Department of Pan-African Studies
5151 State University Dr. Los Angeles
King Hall C3095
Phone (323) 343-2290
Fax (323) 343-5485
Email [email protected]
Libby Lewis earned a Ph.D. in African Diaspora Studies with a Designated Emphasis in Women, Gender and Sexuality Studies from the University of California, Berkeley. Her research on the news media includes the U.S., United Kingdom, and South Africa. As a Fulbright-Hayes Scholar, she studied Zulu, to facilitate research on the television news media in South Africa. Dr. Lewis was awarded the 2018-2019 Bailey Fellowship through the National Endowment for the Humanities (NEH) American Communities Program. She was also awarded the 2018 Center for the Study of Genders and Sexualities (CSGS) Faculty Research Fellowship in support of her current project in the area of genders and sexualities at the intersections of race, ethnicity, class, and nation entitled, “Legitimizing Hate.”
Dr. Lewis is a Center for Effective Teaching and Learning (CETL) Technology Enhanced Certificate awardee. She served on the California State University Los Angeles, Natural and Social Science Education Program Task Force. The Task Force was charged with helping to transform education through innovative and intentional learning environments that include socially conscious and equity-minded civic engagement, and impactful inter-disciplinary research. She has worked with faculty across disciplines through the New York based Social Science Research Center (SSRC) to address the impact of social media and related digital technologies on education, culture, democracy, and elections.
Dr. Lewis was invited to the UK to speak and consult with diverse audiences on a wide range of subjects including the myth of Post-racialism, Marketing, Branding, Innovative Communications, and Cultural Representation. She has contributed to radio, television, and online media in the U.S. and United Kingdom covering the U.S. Elections and the politics of representation in shaping our worldview. Dr. Lewis was invited to Washington DC to speak on a panel entitled, “Managing Racial Discrimination in the Newsroom.” She accepted an invitation to speak on a panel at the United Nations on “Global Diversity and Gender in the Media” and was invited to the White House the day after President Obama’s Inauguration where she met briefly with First Lady Michelle Obama.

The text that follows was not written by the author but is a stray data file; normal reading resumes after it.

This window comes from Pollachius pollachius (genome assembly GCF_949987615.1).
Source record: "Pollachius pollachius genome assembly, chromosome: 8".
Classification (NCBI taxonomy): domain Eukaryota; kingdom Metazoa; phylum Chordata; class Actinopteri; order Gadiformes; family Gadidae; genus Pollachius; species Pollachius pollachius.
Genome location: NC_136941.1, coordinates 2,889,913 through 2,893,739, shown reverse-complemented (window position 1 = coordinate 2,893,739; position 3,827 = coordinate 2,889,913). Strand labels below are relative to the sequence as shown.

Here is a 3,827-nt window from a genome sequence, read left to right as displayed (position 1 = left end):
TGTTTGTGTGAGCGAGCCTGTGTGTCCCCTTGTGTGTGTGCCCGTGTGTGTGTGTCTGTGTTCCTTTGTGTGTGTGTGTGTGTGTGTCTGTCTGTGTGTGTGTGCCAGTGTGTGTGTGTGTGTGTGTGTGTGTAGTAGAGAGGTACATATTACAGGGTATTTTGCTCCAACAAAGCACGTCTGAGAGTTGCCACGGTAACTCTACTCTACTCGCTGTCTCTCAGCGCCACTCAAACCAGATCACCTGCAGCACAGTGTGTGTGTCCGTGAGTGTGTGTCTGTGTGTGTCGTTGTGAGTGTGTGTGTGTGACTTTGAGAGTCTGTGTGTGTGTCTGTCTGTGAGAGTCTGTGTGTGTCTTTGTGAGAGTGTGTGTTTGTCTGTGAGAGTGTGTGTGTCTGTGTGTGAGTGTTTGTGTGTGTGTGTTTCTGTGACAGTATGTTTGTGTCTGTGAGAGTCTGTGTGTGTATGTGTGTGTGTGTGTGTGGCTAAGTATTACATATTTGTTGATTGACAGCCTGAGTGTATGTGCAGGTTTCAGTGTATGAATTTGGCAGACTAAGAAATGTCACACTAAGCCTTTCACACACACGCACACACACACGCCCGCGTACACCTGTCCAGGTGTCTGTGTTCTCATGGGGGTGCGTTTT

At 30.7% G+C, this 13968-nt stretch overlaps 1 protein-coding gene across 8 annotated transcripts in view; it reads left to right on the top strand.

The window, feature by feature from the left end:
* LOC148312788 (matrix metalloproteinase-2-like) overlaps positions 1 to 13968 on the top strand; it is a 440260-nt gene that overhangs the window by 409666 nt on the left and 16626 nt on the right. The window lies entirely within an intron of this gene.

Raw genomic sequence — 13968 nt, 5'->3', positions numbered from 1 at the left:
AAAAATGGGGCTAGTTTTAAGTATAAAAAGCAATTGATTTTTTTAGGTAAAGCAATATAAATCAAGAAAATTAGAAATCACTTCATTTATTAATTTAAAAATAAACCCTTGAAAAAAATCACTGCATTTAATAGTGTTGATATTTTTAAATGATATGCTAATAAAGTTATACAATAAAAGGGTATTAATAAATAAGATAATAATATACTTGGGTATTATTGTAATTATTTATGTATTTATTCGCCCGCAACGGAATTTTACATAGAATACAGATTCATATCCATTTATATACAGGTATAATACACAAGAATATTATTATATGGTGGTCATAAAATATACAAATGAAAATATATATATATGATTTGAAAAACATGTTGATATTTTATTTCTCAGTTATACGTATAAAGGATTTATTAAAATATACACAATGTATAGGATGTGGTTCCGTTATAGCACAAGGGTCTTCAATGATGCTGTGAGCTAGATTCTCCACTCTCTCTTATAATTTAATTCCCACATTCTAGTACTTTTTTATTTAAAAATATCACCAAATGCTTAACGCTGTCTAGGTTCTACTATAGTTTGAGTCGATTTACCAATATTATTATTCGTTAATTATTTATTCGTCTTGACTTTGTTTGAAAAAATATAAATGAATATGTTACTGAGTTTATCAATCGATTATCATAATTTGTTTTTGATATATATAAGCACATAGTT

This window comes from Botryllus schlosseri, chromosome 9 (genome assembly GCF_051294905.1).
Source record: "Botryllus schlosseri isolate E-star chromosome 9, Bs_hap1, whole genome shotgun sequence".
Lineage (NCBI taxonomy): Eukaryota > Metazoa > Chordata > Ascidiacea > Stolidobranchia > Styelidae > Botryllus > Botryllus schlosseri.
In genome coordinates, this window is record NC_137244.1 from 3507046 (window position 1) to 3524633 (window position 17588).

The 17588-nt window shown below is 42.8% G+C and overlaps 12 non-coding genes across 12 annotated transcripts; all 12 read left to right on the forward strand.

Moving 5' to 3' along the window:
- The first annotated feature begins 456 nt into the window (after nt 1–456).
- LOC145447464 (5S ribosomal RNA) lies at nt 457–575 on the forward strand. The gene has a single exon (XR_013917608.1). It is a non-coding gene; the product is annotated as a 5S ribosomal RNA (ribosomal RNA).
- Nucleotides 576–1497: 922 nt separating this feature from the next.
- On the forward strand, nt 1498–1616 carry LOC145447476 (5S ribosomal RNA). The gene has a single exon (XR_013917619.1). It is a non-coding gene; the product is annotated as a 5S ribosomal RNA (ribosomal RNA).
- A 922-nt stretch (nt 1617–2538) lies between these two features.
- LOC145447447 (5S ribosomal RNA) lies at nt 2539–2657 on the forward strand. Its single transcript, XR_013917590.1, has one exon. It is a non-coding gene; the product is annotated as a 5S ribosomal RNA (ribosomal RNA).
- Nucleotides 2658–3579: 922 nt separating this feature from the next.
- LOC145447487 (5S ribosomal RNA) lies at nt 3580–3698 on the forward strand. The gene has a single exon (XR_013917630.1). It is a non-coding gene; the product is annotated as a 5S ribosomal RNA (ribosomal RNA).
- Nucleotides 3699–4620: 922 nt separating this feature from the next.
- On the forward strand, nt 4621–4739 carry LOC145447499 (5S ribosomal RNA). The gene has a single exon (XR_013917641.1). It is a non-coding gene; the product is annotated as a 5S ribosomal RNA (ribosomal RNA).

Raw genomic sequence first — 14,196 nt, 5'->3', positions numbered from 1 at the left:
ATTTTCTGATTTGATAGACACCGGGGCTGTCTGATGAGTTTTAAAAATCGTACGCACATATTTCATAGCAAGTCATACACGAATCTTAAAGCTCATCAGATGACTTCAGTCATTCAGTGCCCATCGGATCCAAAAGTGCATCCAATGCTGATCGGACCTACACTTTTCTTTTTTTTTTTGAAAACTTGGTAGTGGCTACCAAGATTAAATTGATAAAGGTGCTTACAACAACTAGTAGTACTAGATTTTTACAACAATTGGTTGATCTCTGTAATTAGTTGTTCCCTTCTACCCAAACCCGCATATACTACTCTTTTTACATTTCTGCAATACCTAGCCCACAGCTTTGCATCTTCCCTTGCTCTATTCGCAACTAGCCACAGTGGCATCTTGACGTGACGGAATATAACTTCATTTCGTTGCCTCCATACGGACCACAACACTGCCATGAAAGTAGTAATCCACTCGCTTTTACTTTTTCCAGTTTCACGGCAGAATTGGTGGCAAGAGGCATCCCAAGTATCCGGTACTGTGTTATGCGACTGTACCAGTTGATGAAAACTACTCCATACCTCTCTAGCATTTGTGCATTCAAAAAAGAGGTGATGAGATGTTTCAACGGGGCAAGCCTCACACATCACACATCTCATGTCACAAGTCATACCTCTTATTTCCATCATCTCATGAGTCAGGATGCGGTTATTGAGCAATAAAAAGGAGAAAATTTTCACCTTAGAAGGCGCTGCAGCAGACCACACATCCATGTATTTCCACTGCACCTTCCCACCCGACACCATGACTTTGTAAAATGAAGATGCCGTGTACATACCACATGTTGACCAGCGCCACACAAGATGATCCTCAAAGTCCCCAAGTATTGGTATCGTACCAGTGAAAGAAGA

Her research, teaching, and writing includes issues of race, ethnicity, class, gender, sexuality, popular culture, and the politics of representation in traditional and new media form. Her main areas of engagement are African American Studies, African Diaspora Studies, Communications, Cultural Studies, Critical Media Studies, Film Studies, and Sociology. Her 2017 book publication is entitled, The Myth of Post-racialism in Television News (Routledge, 2017), which focuses on how journalists negotiate race, gender, and sexuality in a corporate newsroom culture and foregrounds the experiences of Black journalists. Broadly, her research takes up professionalization in relation to language and power, neoliberalism, democracy, “the nation,” cultural practices, media technologies, media practice, agency, resistance, hetero/homonormativity, and discourse of the human. Dr. Lewis’ book is informed by her experience as a television news anchor/reporter for CBS and NBC. She was born and raised in Los Angeles, loves surfing, sunsets, and pursuing diverse approaches to education with purpose and passion.